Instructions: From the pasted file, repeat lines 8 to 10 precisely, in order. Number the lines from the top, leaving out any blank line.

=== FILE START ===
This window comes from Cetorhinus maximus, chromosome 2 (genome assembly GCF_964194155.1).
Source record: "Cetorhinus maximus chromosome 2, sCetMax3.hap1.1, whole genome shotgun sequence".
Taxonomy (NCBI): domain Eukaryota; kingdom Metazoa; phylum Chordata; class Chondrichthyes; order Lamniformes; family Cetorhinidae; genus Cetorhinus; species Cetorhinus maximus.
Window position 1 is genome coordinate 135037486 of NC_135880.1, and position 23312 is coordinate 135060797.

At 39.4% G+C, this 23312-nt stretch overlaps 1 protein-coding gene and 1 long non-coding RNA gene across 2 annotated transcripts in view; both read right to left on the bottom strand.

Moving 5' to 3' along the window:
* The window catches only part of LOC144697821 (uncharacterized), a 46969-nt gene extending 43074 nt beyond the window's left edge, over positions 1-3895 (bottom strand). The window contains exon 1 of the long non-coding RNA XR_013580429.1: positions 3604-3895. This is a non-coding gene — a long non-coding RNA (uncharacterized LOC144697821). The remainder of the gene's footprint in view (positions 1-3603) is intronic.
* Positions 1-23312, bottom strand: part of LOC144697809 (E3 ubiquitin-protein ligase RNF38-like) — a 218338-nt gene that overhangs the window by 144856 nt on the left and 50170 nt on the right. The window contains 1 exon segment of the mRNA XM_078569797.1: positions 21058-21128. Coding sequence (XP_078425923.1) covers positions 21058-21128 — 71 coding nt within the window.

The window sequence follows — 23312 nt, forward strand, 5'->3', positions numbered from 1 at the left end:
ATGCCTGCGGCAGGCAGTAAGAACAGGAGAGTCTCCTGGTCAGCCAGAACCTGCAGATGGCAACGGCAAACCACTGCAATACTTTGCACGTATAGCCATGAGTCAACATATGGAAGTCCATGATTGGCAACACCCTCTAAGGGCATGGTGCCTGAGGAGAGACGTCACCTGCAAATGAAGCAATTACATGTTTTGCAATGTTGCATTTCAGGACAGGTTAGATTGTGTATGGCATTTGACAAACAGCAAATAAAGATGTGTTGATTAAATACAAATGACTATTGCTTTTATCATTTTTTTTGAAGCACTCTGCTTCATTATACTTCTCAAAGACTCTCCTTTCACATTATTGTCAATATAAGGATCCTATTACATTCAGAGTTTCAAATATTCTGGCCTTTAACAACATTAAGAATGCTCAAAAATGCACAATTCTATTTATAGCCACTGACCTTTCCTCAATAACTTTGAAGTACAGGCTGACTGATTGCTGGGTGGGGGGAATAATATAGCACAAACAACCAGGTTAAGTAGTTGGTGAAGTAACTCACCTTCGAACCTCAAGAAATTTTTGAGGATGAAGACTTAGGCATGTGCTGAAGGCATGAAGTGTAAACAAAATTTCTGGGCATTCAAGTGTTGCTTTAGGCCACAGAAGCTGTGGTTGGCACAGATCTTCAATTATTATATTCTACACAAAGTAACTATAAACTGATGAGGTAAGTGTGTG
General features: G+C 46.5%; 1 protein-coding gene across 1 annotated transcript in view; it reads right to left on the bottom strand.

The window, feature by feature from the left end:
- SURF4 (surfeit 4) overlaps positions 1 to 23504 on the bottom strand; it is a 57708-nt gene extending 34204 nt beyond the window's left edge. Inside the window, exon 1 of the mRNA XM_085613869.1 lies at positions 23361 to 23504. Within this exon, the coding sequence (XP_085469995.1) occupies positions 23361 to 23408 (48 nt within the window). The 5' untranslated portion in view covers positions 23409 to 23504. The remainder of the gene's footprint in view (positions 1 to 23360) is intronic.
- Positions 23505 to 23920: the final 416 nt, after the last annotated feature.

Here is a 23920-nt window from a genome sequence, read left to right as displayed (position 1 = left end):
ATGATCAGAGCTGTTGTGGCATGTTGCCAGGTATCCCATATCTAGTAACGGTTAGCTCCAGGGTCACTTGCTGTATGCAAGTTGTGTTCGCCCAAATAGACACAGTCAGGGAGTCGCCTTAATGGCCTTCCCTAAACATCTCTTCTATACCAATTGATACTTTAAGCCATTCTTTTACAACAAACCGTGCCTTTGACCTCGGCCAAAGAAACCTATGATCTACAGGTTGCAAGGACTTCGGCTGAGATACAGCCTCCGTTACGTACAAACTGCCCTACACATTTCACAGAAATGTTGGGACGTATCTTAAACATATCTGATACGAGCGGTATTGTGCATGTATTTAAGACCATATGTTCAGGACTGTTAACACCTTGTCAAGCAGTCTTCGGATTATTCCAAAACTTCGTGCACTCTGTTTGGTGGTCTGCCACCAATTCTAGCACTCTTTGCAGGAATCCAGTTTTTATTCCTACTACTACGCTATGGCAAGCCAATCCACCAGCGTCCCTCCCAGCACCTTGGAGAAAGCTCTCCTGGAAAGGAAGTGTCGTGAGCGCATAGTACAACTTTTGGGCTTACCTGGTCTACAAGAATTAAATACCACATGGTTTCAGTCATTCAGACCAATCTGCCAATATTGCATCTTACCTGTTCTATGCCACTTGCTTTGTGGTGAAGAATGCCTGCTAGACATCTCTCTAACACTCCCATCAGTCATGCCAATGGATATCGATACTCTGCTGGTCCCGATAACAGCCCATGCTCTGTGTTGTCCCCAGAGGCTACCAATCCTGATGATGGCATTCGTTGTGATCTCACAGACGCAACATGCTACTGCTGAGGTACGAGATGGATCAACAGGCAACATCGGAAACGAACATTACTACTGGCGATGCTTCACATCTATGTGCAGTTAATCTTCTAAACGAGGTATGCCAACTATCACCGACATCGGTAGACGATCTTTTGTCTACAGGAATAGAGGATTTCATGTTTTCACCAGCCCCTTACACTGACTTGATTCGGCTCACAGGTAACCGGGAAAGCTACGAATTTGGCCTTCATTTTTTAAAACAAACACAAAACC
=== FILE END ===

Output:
* Positions 1-23312, bottom strand: part of LOC144697809 (E3 ubiquitin-protein ligase RNF38-like) — a 218338-nt gene that overhangs the window by 144856 nt on the left and 50170 nt on the right. The window contains 1 exon segment of the mRNA XM_078569797.1: positions 21058-21128. Coding sequence (XP_078425923.1) covers positions 21058-21128 — 71 coding nt within the window.

The window sequence follows — 23312 nt, forward strand, 5'->3', positions numbered from 1 at the left end:
ATGCCTGCGGCAGGCAGTAAGAACAGGAGAGTCTCCTGGTCAGCCAGAACCTGCAGATGGCAACGGCAAACCACTGCAATACTTTGCACGTATAGCCATGAGTCAACATATGGAAGTCCATGATTGGCAACACCCTCTAAGGGCATGGTGCCTGAGGAGAGACGTCACCTGCAAATGAAGCAATTACATGTTTTGCAATGTTGCATTTCAGGACAGGTTAGATTGTGTATGGCATTTGACAAACAGCAAATAAAGATGTGTTGATTAAATACAAATGACTATTGCTTTTATCATTTTTTTTGAAGCACTCTGCTTCATTATACTTCTCAAAGACTCTCCTTTCACATTATTGTCAATATAAGGATCCTATTACATTCAGAGTTTCAAATATTCTGGCCTTTAACAACATTAAGAATGCTCAAAAATGCACAATTCTATTTATAGCCACTGACCTTTCCTCAATAACTTTGAAGTACAGGCTGACTGATTGCTGGGTGGGGGGAATAATATAGCACAAACAACCAGGTTAAGTAGTTGGTGAAGTAACTCACCTTCGAACCTCAAGAAATTTTTGAGGATGAAGACTTAGGCATGTGCTGAAGGCATGAAGTGTAAACAAAATTTCTGGGCATTCAAGTGTTGCTTTAGGCCACAGAAGCTGTGGTTGGCACAGATCTTCAATTATTATATTCTACACAAAGTAACTATAAACTGATGAGGTAAGTGTGTG